ANTANANARIVO (Reuters) - Madagascar will vote in a long-awaited referendum on a new constitution on Wednesday, a vote seen as a crucial step towards restoring political order on the Indian Ocean island and ending an almost two-year crisis.
Analysts say the outcome of the referendum, which some critics says amounts to little more than a vote of confidence on President Andry Rajoelina’s interim administration, is difficult to predict but they are tilting towards a ‘Yes’ vote.
The country’s three main opposition parties have called on their supporters to boycott the plebiscite. That would dent turnout but ultimately could boost the ‘Yes’ vote, analysts say.
Rajoelina scrapped the old basic law when he seized power from former leader Marc Ravalomanana with help from dissident troops and popular support in the capital Antananarivo.
Failure to end the leadership squabbles and deliver on populist pledges made during the often violent campaign to topple Ravalomanana in early 2009 have eroded Rajoelina’s popularity, some political analysts say.
“If turnout is high and the ‘Yes’ takes it then that will allow for this political process to pave the way for an exit to the crisis,” said social commentator Paul Rabary.
“If turnout is low or the ‘No’ carries the vote, at least in the capital, that will undermine the regime and will force it to be more open towards the opposition.”
The referendum was postponed in June as a new basic law had not been completed.
The draft document lowers the minimum age for a serving president to 35 from 40, a clause which would allow 36-year old Rajoelina to stay in office and run for the presidency next year if he wished.
Earlier this year the former disc-jockey said he would not contest the vote slated for May 4.
The proposed constitution also requires presidential candidates to be resident in the country for at least six months prior to elections, a clause analysts said was a deliberate ploy to prevent Ravalomanana, who is exiled in South Africa, from staging a comeback.
But the proposed document’s critics say it sets no limit on the transitional government’s duration, meaning next year’s election dates are not legally binding. It also keeps power concentrated in the president’s hands, they say.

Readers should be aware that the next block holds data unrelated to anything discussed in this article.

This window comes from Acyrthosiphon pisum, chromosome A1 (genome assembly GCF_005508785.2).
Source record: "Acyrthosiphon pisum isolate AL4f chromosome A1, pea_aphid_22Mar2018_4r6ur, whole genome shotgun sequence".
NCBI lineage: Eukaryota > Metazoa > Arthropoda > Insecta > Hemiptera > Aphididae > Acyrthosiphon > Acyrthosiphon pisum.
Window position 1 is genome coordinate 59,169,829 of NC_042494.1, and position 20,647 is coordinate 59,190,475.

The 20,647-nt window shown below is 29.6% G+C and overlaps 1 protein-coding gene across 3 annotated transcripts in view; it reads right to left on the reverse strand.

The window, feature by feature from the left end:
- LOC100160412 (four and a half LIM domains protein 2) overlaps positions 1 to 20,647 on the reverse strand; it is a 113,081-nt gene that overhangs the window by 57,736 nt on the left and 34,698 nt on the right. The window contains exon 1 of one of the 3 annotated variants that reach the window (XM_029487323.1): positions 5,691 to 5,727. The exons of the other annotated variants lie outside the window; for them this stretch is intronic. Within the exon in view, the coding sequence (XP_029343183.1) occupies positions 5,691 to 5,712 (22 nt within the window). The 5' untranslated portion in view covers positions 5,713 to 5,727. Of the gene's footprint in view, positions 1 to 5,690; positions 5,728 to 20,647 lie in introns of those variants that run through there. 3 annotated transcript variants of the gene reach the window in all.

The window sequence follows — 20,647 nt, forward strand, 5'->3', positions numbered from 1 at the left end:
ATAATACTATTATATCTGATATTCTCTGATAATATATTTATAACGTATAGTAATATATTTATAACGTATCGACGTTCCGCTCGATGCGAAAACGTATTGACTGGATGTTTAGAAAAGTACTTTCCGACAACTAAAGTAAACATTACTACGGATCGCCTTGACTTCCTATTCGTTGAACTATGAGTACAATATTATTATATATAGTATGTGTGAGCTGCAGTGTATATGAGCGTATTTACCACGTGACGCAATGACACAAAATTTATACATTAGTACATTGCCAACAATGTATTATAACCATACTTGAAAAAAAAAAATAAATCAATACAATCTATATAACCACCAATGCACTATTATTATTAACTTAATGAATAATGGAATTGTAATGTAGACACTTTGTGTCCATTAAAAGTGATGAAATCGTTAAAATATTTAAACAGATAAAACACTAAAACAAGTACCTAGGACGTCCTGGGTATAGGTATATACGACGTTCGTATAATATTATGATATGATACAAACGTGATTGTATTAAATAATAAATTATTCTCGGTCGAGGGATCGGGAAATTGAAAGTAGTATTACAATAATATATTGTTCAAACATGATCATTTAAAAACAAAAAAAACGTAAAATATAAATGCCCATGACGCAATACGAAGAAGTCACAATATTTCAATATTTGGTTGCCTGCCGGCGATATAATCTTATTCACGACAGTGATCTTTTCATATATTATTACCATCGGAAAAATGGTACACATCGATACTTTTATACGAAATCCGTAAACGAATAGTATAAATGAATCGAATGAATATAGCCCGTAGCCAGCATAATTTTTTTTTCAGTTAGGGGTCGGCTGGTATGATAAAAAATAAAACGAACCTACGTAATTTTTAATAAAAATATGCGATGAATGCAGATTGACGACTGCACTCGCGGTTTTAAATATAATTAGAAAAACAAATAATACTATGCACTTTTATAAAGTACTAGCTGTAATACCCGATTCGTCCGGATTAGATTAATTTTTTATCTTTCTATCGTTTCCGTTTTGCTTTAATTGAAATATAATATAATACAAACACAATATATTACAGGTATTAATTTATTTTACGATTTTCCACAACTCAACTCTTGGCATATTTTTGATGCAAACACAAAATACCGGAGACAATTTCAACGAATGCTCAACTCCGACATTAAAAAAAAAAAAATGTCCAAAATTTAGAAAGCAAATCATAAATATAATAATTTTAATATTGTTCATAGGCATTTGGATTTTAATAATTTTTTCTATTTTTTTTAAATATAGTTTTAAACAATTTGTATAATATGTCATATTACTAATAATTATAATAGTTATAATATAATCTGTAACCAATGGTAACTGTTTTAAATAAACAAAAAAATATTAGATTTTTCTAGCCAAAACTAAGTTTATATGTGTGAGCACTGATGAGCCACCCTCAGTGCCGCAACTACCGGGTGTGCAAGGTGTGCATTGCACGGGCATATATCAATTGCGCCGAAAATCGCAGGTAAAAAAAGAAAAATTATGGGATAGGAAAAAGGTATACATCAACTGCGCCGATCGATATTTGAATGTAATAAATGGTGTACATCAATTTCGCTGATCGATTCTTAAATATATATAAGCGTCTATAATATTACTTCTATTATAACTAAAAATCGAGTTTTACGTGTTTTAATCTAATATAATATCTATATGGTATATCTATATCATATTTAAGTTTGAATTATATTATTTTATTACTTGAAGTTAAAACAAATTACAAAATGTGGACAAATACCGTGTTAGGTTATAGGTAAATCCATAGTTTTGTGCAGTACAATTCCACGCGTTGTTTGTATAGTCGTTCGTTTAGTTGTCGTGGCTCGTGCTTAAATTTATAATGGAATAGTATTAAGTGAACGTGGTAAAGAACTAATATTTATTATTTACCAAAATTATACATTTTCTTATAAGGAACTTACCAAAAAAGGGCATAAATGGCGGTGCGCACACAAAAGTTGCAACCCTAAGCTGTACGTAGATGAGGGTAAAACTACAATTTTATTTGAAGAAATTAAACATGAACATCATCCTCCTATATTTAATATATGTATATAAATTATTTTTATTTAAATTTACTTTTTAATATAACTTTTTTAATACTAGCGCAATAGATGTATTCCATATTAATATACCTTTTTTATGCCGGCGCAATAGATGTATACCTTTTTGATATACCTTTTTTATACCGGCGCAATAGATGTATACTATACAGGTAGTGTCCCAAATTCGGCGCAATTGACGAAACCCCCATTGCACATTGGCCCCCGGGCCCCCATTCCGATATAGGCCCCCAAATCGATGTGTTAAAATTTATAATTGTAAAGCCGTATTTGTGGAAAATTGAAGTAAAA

“This constitutional project ... does not free the Malagasy people from what they have already rejected: a centralised, irresponsible power acting with impunity,” said Malagasy lawyer and writer Johary Ravaloson.
The government says the proposed constitution introduces check and balances to the executive but critics say those checks are flimsy at best. The new constitution would include, for example, a High Council for the Defence of Deocracy and the Rule of Law and a High Council for National Defence. But their powers are not detailed in the constitution and would require new laws to be passed.
Rajoelina has floundered in diplomatic isolation since his power grab.
The African Union has slapped sanctions on Rajoelina and more than one hundred of his closest allies, while foreign donors branded his takeover a coup and froze aid worth hundreds of millions of dollars.
Those measures will remain in place as donors and regional blocs have said free and fair elections must be held before sanctions are repealed and the country can start receiving aid again.
The political crisis has hammered the $8.6 billion economy, scaring off tourists, denting its investor friendly image and forcing the shelving of nearly all public investment projects due to a sharp cut in budgetary assistance.
Foreign firms are keen to develop Madagascar’s oil, cobalt, nickel, gold and uranium deposits.
Lydie Boka, a Madagascar expert at the Lille-based risk consultancy group, StrategieCo., said both Rajoelina and donors were looking for a way to bestow a degree of legitimacy on his troubled leadership.
“What Rajoelina is trying to achieve is to show the world that he is merely expressing the people’s will,” Boka told Reuters. “Donors know too they cannot ignore Madagascar for too long and are tying to find an acceptable basis for negotiation.”